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Gardening 101: Calla Lily

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Gardening 101: Calla Lily

January 15, 2018

Calla Lily, Zantedeschia aethiopica: Bride’s Bouquet

Sculptural and startlingly exotic, the Calla lily (also known as Arum lily) is both an intriguing and mesmerizing plant, with its funnel-shaped flower and glossy green foliage. Although most often seen in bridal bouquets or floral arrangements, this easy-to-care-for tuberous perennial can be a stunning plant to grow—whether indoors or out.

Photograph by ClatieK via Flickr.
Above: Photograph by ClatieK via Flickr.

Calla lily’s elegant flowers are not really lilies at all; they belong to the Araceae family with a fleshy spike (or spadix) and dramatic flower which is in fact a bract (a modified leaf). Native to Africa, the flower was incorrectly named as a lily by Swedish botanist Carolus Linnaeus, and the name has stuck.

Photograph by Jeffry via Flickr.
Above: Photograph by Jeffry via Flickr.

The Calla lily became an object of fascination for photographers and artists in the early 20th century, most notably by Georgia O’Keeffe whose 1927 White Calla Lily painting sold for a record-breaking $9m in 2015. Her obsession with the flowers prompted The New Yorker to run a cover of O’Keeffe in 1929 describing her as “The Lady of the Lily.”

Photograph by Mimi Giboin for Gardenista. For more, see Calla Lily: Rethinking a Bridal Bouquet Flower.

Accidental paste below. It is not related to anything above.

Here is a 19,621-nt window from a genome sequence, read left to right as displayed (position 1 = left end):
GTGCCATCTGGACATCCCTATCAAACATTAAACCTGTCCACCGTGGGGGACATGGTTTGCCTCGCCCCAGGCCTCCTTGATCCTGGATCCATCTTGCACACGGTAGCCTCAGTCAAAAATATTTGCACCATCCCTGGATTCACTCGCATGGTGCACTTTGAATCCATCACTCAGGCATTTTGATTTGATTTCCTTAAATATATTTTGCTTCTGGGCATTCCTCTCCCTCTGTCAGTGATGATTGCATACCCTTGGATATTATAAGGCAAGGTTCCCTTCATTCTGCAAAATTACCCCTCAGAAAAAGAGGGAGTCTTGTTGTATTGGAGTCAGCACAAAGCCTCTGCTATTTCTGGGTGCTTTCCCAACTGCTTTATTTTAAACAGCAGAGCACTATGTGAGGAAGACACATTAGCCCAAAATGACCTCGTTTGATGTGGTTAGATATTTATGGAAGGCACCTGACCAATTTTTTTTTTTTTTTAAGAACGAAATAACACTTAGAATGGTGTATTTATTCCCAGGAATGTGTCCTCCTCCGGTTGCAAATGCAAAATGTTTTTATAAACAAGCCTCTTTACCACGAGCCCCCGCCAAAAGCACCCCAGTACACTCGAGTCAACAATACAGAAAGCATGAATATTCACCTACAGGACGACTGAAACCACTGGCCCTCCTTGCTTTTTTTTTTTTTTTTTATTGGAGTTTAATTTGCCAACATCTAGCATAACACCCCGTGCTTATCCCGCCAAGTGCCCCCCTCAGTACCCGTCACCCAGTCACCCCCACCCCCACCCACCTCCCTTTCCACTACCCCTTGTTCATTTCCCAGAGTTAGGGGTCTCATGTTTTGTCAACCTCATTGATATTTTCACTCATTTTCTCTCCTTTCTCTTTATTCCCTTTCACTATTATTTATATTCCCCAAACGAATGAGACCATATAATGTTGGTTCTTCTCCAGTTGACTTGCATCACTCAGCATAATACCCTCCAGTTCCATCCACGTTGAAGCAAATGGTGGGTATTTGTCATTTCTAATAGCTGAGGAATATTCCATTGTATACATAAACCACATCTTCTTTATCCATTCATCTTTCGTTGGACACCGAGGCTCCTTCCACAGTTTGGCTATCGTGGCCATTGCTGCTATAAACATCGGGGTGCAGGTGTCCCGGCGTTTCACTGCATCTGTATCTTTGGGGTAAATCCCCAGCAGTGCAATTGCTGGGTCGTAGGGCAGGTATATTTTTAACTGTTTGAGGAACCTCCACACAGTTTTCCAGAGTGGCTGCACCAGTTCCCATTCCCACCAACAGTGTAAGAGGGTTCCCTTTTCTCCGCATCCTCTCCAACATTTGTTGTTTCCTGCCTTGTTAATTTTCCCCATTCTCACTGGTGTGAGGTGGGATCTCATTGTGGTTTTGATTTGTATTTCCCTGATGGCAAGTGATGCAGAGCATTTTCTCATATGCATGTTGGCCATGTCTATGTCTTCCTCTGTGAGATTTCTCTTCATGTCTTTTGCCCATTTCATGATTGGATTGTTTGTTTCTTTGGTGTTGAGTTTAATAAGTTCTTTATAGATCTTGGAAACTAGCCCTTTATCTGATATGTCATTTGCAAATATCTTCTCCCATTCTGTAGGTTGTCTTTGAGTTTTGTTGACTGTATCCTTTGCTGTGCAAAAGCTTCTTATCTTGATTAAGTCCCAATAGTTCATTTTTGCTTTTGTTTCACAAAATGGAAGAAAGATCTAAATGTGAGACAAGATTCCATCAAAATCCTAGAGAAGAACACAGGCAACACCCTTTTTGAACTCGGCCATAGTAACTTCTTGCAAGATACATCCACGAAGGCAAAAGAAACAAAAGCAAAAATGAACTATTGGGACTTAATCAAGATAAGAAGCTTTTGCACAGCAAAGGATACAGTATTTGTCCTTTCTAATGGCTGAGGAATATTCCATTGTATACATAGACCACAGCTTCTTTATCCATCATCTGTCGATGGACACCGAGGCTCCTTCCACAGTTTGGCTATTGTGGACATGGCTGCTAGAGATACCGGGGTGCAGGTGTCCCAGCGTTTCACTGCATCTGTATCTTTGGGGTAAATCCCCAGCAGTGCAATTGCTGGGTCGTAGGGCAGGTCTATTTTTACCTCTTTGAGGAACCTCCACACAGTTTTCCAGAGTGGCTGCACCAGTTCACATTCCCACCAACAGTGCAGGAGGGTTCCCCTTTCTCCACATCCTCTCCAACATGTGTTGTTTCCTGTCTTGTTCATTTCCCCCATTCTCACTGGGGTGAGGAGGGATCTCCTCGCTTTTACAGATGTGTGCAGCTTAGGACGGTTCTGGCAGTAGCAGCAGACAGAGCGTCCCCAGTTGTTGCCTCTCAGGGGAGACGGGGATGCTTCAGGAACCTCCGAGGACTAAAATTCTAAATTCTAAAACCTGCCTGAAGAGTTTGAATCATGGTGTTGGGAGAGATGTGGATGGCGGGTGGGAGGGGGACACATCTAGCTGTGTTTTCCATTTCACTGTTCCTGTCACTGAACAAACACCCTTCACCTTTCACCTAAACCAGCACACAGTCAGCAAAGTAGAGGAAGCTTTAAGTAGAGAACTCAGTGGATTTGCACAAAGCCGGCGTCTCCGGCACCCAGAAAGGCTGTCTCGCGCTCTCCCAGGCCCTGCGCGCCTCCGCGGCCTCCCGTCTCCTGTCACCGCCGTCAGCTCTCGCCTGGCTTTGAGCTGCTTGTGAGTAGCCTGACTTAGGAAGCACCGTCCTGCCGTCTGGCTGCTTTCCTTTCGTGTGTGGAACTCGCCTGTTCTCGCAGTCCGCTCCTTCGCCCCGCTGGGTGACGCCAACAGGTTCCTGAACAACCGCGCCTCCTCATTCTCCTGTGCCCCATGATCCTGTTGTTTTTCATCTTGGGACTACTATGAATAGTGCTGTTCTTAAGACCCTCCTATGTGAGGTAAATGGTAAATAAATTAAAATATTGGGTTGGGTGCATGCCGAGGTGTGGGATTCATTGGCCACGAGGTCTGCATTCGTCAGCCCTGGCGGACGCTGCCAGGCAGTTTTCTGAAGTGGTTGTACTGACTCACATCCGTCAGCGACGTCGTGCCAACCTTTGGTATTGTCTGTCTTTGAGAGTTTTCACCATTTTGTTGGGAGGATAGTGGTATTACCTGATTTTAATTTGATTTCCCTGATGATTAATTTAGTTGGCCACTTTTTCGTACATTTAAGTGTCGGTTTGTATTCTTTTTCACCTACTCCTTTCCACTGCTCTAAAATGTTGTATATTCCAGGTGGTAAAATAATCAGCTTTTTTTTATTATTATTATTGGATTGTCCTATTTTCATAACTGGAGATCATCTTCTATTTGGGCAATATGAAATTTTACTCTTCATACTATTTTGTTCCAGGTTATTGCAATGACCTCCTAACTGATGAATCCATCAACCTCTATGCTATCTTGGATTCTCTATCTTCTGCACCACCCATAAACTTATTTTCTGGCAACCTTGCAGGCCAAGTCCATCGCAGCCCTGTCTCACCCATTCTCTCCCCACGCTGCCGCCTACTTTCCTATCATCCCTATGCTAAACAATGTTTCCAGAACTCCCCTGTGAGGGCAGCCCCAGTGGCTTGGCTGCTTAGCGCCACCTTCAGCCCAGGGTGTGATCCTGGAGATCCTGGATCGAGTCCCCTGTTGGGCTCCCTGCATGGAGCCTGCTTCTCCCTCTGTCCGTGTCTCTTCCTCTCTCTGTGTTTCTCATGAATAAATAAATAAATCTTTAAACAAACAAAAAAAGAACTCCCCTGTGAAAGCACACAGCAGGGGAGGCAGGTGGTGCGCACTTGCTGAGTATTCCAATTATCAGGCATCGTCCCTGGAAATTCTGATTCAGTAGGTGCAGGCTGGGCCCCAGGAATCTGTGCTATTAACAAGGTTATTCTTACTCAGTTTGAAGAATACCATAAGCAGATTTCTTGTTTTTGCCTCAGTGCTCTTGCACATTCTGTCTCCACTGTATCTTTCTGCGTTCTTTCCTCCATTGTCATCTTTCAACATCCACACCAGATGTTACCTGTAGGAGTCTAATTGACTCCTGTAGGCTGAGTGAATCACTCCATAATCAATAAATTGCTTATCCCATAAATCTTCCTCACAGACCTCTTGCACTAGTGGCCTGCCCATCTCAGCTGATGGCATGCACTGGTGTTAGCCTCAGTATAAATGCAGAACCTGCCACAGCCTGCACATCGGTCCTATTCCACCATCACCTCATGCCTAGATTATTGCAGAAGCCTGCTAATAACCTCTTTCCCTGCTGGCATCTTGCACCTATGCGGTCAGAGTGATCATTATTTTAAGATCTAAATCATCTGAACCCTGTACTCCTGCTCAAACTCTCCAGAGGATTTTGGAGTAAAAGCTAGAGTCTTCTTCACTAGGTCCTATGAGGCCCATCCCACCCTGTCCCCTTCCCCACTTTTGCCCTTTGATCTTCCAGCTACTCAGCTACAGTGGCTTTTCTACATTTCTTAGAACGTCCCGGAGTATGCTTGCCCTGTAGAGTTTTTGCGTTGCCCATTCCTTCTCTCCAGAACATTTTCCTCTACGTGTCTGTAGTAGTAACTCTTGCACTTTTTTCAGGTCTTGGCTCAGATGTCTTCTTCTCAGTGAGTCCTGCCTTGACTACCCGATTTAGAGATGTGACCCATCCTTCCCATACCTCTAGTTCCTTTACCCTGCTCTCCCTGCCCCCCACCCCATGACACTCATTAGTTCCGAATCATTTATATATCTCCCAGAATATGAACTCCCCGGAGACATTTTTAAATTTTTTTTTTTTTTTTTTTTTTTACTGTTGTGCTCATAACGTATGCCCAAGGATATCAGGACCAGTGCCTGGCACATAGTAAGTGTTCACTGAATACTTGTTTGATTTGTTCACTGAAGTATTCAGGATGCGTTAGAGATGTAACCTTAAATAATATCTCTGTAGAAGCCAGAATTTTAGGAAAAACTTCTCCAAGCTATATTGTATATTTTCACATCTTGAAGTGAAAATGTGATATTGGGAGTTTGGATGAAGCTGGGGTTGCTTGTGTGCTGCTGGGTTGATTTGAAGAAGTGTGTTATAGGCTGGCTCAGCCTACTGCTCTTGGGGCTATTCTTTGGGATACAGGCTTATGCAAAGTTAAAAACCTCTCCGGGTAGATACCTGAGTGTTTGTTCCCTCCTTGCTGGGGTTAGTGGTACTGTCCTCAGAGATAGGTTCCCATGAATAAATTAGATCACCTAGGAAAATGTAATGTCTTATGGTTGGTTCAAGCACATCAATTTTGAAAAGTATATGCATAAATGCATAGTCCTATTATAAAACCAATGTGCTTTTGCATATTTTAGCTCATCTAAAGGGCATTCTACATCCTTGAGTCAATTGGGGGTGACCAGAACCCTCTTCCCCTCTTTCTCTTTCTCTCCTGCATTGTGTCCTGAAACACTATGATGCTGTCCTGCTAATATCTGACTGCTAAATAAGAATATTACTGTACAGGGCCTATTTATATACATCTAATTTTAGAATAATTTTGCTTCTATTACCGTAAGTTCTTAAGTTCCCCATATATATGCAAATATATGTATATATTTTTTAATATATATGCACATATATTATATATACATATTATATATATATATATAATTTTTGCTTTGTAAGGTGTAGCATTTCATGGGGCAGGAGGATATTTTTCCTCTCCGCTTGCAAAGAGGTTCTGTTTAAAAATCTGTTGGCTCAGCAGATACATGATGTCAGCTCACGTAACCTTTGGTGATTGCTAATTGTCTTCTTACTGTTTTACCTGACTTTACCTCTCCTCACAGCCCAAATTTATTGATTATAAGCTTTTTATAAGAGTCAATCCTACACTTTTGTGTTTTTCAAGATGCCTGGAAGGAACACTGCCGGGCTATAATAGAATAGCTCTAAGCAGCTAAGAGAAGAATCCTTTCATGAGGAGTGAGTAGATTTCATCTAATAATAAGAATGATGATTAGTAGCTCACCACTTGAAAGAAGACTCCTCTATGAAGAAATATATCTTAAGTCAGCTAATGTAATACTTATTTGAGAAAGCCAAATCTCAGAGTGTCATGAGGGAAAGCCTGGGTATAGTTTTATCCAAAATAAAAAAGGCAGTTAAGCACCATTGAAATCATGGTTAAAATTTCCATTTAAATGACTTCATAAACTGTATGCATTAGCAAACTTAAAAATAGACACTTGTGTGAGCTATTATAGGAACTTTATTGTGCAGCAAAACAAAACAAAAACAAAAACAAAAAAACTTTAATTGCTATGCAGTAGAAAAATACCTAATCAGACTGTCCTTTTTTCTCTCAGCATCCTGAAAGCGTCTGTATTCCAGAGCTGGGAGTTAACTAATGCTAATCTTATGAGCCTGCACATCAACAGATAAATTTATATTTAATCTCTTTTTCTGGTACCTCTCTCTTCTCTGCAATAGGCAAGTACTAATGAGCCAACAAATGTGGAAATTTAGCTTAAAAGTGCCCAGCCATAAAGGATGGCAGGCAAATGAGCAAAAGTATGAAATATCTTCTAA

Above: Photograph by Mimi Giboin for Gardenista. For more, see Calla Lily: Rethinking a Bridal Bouquet Flower.

Although it’s the pure white trumpets that are best known, Calla lilies come in varying shades of yellow, orange, pink, green and purples which can be almost black.

Cheat Sheet

Photograph by Marajane0\1 via Flickr.
Above: Photograph by Marajane01 via Flickr.
  • The white form – Zantedeschia aethiopica – is hardy and straight-forward to grow in the garden where it can reach 3ft in height and a couple across, flowering in late spring or early summer.
  • Calla lilies can also be grown as a marginal aquatic on the edges of ponds or garden streams in up to one foot of water.
  • The plant is toxic to both dogs and cats – causing irritation and sickness.

Keep It Alive

Photograph by Cultivar4\13 via Flickr.
Above: Photograph by Cultivar413 via Flickr.
  • If growing outdoors, plant in spring in well-drained fertile soil in either full sun or part shade and keep watered in dry spells.
  • Hardy varieties can be left to overwinter while tender tubers can be lifted and stored in a dark-frost free place, before being replanted in spring.
  • For houseplants, keep the pot moist and repot in fresh compost at the start of the growing season.
Photograph by Jdmoar via Flickr.
Above: Photograph by Jdmoar via Flickr.

Calla lilies can be propagated by division in spring, by lifting and cutting through the rhizome and then replanting the sections at least 4 inches deep.

N.B.:  See more of our favorite Tubers and Perennials in our Garden Design 101 guides. And don’t miss:

Finally, get more ideas on how to successfully plant, grow, and care for calla lily with our Calla Lily: A Field Guide.

Interested in other bulbs and tubers for your garden or indoor space? Get more ideas on how to plant, grow, and care for various bulbs and tubers with our Bulbs & Tubers: A Field Guide.

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